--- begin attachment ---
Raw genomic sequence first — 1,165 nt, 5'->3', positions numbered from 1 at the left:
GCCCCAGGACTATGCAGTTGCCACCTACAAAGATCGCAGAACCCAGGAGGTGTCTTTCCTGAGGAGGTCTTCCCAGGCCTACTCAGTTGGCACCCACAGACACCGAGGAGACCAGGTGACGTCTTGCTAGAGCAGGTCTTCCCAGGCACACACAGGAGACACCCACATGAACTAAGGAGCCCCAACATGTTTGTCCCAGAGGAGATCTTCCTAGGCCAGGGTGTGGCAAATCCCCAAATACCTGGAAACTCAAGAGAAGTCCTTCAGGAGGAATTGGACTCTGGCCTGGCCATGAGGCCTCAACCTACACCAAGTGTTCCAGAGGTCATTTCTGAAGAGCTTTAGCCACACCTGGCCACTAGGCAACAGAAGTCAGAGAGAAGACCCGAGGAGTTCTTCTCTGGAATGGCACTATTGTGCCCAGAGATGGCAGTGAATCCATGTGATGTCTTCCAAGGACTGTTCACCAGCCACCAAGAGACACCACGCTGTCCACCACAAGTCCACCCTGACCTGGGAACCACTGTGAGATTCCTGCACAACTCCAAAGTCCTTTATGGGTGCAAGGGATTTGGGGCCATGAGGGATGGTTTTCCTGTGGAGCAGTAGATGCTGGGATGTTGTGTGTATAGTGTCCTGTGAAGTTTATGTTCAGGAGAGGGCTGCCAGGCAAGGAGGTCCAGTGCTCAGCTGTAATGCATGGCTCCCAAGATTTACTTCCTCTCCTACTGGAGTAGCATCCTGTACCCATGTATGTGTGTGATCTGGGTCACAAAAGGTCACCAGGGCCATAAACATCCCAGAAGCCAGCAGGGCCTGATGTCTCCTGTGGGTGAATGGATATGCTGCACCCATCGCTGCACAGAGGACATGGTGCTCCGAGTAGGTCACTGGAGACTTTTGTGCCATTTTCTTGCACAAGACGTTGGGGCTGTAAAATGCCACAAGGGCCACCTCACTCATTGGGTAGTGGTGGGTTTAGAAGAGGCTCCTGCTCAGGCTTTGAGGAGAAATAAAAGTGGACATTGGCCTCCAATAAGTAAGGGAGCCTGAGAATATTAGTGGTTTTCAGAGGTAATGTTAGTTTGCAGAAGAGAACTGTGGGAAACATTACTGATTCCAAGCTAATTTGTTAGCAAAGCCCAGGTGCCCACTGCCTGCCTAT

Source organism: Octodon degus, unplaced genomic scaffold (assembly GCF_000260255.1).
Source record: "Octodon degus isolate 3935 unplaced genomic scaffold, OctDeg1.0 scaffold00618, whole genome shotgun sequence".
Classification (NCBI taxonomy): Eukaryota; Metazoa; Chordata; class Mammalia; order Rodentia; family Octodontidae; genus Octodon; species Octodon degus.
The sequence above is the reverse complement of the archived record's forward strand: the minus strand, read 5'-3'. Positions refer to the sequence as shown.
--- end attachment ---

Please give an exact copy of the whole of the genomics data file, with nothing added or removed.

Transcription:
Raw genomic sequence first — 1,165 nt, 5'->3', positions numbered from 1 at the left:
GCCCCAGGACTATGCAGTTGCCACCTACAAAGATCGCAGAACCCAGGAGGTGTCTTTCCTGAGGAGGTCTTCCCAGGCCTACTCAGTTGGCACCCACAGACACCGAGGAGACCAGGTGACGTCTTGCTAGAGCAGGTCTTCCCAGGCACACACAGGAGACACCCACATGAACTAAGGAGCCCCAACATGTTTGTCCCAGAGGAGATCTTCCTAGGCCAGGGTGTGGCAAATCCCCAAATACCTGGAAACTCAAGAGAAGTCCTTCAGGAGGAATTGGACTCTGGCCTGGCCATGAGGCCTCAACCTACACCAAGTGTTCCAGAGGTCATTTCTGAAGAGCTTTAGCCACACCTGGCCACTAGGCAACAGAAGTCAGAGAGAAGACCCGAGGAGTTCTTCTCTGGAATGGCACTATTGTGCCCAGAGATGGCAGTGAATCCATGTGATGTCTTCCAAGGACTGTTCACCAGCCACCAAGAGACACCACGCTGTCCACCACAAGTCCACCCTGACCTGGGAACCACTGTGAGATTCCTGCACAACTCCAAAGTCCTTTATGGGTGCAAGGGATTTGGGGCCATGAGGGATGGTTTTCCTGTGGAGCAGTAGATGCTGGGATGTTGTGTGTATAGTGTCCTGTGAAGTTTATGTTCAGGAGAGGGCTGCCAGGCAAGGAGGTCCAGTGCTCAGCTGTAATGCATGGCTCCCAAGATTTACTTCCTCTCCTACTGGAGTAGCATCCTGTACCCATGTATGTGTGTGATCTGGGTCACAAAAGGTCACCAGGGCCATAAACATCCCAGAAGCCAGCAGGGCCTGATGTCTCCTGTGGGTGAATGGATATGCTGCACCCATCGCTGCACAGAGGACATGGTGCTCCGAGTAGGTCACTGGAGACTTTTGTGCCATTTTCTTGCACAAGACGTTGGGGCTGTAAAATGCCACAAGGGCCACCTCACTCATTGGGTAGTGGTGGGTTTAGAAGAGGCTCCTGCTCAGGCTTTGAGGAGAAATAAAAGTGGACATTGGCCTCCAATAAGTAAGGGAGCCTGAGAATATTAGTGGTTTTCAGAGGTAATGTTAGTTTGCAGAAGAGAACTGTGGGAAACATTACTGATTCCAAGCTAATTTGTTAGCAAAGCCCAGGTGCCCACTGCCTGCCTAT

Source organism: Octodon degus, unplaced genomic scaffold (assembly GCF_000260255.1).
Source record: "Octodon degus isolate 3935 unplaced genomic scaffold, OctDeg1.0 scaffold00618, whole genome shotgun sequence".
Classification (NCBI taxonomy): Eukaryota; Metazoa; Chordata; class Mammalia; order Rodentia; family Octodontidae; genus Octodon; species Octodon degus.
The sequence above is the reverse complement of the archived record's forward strand: the minus strand, read 5'-3'. Positions refer to the sequence as shown.